Energy regulator Ofgem has launched an investigation into a £1.3billion subsea cable which transports renewable energy between Scotland, England and Wales.
The maligned Western high-voltage direct current (HVDC) cable has had a series of outages since entering full use in 2018, leading to hefty bills for the taxpayer.
Ofgem will investigate the performance of Western Link, a joint venture between Scottish Power and National Grid whether there have been any breaches in its operation of the link.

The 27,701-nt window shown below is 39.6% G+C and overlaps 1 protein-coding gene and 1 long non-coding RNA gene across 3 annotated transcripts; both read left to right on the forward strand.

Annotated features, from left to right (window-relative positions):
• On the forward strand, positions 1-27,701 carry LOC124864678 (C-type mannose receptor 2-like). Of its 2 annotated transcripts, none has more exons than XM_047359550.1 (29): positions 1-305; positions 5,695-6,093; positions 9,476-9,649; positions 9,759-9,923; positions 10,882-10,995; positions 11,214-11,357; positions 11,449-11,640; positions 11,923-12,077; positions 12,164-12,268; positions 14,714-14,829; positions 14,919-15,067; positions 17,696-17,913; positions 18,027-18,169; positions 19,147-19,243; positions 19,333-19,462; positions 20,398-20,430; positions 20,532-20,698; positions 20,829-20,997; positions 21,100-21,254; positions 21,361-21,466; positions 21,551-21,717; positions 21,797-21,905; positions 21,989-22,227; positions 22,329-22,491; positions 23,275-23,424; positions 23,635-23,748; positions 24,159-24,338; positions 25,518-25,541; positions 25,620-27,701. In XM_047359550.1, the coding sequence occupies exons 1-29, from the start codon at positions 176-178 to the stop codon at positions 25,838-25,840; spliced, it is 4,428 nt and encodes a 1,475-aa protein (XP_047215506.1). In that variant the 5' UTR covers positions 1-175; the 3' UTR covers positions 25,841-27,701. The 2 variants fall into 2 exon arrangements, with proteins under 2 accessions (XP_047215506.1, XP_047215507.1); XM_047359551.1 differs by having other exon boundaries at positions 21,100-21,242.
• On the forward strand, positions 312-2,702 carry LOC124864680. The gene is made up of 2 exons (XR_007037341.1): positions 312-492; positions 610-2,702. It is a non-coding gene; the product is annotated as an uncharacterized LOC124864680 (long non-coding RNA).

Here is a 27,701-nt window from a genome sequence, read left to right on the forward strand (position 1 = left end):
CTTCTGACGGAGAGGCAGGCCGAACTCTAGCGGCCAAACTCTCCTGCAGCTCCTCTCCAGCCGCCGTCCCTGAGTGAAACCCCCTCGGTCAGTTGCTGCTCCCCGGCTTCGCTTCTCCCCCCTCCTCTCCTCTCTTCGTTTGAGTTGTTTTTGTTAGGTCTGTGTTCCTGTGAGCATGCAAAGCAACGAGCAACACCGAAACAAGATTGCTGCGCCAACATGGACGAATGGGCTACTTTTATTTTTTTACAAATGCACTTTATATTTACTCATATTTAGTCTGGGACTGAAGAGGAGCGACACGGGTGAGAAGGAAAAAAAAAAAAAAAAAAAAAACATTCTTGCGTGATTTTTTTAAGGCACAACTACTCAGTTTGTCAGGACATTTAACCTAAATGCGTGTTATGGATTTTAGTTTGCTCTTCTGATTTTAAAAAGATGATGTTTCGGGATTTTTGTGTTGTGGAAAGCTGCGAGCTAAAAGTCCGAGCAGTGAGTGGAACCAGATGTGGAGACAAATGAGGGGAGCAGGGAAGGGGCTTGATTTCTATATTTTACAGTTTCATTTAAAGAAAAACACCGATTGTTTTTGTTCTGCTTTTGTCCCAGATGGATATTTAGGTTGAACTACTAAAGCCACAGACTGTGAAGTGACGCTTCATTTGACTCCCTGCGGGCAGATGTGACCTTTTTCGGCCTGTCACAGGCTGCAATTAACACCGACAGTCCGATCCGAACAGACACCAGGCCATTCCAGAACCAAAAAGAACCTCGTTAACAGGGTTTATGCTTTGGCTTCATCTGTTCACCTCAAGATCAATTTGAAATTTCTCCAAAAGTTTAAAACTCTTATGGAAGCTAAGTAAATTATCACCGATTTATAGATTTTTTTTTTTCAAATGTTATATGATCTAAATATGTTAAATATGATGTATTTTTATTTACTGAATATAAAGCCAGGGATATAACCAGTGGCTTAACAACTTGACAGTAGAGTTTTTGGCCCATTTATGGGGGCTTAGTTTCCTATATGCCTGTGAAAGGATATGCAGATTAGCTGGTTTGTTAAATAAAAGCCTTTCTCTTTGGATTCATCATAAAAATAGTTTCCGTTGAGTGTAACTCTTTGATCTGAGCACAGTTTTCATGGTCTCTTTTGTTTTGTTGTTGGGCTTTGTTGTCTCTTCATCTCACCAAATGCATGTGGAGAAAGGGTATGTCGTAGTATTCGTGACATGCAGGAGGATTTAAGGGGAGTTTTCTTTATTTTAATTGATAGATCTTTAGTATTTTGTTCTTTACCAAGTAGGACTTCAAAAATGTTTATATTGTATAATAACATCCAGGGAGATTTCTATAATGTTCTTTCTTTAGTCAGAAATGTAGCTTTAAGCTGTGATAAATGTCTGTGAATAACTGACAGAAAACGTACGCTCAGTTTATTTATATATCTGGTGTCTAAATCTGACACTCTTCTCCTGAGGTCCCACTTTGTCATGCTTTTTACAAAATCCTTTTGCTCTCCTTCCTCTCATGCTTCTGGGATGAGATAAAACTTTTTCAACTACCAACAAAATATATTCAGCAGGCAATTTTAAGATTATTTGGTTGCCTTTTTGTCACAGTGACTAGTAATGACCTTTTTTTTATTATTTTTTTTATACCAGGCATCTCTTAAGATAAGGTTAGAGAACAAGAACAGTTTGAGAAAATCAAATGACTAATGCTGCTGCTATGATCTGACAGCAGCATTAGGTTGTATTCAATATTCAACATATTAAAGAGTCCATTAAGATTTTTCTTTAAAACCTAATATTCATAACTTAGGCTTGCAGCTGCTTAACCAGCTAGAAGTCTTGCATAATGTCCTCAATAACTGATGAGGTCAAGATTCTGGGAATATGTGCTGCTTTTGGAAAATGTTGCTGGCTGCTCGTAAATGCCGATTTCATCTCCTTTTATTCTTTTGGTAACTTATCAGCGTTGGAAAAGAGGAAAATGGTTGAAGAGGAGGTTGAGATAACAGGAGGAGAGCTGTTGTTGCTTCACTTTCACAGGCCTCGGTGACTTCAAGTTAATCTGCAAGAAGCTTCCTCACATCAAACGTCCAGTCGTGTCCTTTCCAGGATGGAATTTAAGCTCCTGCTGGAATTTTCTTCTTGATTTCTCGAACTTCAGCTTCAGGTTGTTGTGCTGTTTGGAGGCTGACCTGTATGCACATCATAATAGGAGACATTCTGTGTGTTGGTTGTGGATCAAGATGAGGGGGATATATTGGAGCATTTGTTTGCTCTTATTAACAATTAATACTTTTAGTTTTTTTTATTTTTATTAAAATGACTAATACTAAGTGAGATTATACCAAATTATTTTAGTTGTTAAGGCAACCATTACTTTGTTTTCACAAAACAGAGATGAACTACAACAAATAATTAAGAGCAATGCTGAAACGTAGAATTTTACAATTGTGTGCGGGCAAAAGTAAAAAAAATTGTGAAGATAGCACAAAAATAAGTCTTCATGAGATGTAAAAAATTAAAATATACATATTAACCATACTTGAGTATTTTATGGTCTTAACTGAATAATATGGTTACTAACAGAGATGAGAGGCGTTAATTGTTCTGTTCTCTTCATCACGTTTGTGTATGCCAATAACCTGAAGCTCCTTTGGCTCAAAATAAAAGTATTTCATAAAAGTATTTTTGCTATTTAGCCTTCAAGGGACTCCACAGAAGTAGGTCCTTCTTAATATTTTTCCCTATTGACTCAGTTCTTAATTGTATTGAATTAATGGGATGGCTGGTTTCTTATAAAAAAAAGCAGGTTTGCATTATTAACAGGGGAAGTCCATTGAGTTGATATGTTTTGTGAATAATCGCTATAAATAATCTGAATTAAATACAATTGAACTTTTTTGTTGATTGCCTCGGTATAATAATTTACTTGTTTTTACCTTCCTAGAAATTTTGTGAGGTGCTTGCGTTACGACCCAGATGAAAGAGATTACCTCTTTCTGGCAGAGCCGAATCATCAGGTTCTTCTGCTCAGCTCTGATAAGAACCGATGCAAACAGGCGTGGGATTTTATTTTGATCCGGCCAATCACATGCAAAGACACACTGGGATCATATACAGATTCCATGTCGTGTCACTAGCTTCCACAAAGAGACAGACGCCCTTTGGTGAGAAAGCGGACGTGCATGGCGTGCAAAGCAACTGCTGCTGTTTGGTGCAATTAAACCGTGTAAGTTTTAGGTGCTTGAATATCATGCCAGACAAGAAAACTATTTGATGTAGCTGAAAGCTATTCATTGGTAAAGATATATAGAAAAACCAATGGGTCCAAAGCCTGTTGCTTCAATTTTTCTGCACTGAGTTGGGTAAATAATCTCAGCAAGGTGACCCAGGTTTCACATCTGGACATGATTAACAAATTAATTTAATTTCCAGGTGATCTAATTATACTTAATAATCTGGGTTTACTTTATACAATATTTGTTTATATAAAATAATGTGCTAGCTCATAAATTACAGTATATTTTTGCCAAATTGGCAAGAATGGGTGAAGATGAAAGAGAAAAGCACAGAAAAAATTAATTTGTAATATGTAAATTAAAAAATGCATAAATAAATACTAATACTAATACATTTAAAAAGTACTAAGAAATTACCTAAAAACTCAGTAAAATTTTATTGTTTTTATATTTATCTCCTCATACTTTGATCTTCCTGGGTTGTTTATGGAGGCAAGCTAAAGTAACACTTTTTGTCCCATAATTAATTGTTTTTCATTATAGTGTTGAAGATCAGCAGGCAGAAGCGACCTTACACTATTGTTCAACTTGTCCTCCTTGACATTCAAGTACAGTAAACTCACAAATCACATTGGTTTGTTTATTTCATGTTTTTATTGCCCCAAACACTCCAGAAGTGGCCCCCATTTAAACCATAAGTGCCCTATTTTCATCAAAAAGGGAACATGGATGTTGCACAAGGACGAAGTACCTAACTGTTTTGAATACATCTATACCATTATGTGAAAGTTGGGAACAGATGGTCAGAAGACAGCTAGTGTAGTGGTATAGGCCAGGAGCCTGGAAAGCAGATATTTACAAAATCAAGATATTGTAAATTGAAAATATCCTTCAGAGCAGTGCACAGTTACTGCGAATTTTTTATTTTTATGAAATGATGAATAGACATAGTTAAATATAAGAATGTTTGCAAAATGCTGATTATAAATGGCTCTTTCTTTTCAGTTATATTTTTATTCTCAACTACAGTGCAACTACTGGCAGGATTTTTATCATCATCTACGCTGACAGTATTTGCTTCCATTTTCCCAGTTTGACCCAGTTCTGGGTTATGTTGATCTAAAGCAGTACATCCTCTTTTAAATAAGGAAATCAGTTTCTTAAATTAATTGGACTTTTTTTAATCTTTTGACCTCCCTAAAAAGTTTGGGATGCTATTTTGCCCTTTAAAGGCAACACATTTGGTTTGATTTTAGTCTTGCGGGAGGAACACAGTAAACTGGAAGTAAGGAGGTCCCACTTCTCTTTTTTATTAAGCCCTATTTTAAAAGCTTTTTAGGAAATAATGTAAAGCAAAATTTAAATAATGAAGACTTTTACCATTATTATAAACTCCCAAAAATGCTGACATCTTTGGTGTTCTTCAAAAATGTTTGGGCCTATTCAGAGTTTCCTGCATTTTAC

The regulator said the opening of the investigation does not mean it has made any findings about non-compliance.
Ofgem will also probe the late delivery of the cable, which only came into use after three years of delays.
Two weeks ago the cable suffered its latest outage, which means constraint payments of millions of pounds need to be paid to wind farm companies while the link is down.
National Grid pays the cash but the sum ultimately falls to consumers through electricity bills.
The 239miles cable came into full service in October 2018.